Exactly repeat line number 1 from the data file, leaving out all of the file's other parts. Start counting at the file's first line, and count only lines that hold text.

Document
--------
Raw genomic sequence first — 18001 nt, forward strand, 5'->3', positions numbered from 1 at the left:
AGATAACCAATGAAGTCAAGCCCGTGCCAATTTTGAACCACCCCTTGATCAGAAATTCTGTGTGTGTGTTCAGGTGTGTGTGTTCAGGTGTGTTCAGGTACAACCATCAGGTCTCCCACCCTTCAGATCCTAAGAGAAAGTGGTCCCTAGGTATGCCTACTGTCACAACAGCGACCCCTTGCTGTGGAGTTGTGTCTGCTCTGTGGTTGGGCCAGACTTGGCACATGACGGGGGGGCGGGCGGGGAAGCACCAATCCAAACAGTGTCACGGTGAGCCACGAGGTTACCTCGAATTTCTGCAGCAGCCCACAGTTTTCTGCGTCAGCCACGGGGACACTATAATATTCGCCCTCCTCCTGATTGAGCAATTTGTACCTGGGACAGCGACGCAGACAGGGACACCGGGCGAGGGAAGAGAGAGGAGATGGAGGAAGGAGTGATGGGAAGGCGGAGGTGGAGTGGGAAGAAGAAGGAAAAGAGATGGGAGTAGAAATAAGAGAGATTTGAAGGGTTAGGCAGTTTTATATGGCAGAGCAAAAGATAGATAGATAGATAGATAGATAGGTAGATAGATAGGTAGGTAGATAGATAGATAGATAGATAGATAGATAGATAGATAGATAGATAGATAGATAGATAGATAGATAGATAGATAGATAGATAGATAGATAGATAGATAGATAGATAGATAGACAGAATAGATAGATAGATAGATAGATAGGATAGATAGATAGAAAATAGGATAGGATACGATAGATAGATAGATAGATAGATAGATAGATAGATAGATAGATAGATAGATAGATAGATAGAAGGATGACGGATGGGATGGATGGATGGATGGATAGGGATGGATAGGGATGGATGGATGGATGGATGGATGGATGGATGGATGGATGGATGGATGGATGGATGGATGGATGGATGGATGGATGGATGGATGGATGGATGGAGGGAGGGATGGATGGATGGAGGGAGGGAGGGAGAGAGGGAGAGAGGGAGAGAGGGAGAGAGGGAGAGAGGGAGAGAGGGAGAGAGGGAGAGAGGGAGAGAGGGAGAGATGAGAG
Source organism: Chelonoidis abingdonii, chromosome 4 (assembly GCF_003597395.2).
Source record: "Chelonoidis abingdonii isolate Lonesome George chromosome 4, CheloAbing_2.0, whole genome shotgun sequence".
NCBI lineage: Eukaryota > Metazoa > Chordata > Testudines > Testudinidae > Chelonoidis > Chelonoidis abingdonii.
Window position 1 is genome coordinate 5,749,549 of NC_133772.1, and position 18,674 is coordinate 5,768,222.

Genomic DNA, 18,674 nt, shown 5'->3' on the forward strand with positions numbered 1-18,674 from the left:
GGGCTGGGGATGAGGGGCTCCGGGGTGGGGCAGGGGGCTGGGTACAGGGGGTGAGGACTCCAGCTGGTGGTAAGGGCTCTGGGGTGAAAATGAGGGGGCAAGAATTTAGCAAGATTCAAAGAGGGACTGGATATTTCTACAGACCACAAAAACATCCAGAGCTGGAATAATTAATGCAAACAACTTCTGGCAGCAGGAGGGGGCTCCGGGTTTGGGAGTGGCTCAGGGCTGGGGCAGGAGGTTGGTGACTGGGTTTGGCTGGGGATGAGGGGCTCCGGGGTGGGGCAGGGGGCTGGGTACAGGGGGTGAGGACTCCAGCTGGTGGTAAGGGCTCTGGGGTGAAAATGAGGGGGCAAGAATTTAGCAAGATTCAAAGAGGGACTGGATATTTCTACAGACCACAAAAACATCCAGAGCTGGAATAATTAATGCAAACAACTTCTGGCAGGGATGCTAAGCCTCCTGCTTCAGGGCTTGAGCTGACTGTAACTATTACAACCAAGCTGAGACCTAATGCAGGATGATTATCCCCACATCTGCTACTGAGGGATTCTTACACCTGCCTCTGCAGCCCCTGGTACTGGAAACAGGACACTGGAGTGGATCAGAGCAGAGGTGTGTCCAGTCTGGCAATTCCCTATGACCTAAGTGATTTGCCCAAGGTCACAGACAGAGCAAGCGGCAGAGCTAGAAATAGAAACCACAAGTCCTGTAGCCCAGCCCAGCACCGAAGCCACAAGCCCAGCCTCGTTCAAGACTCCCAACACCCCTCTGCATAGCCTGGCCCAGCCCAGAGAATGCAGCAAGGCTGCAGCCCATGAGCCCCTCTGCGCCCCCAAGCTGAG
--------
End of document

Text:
Raw genomic sequence first — 18001 nt, forward strand, 5'->3', positions numbered from 1 at the left: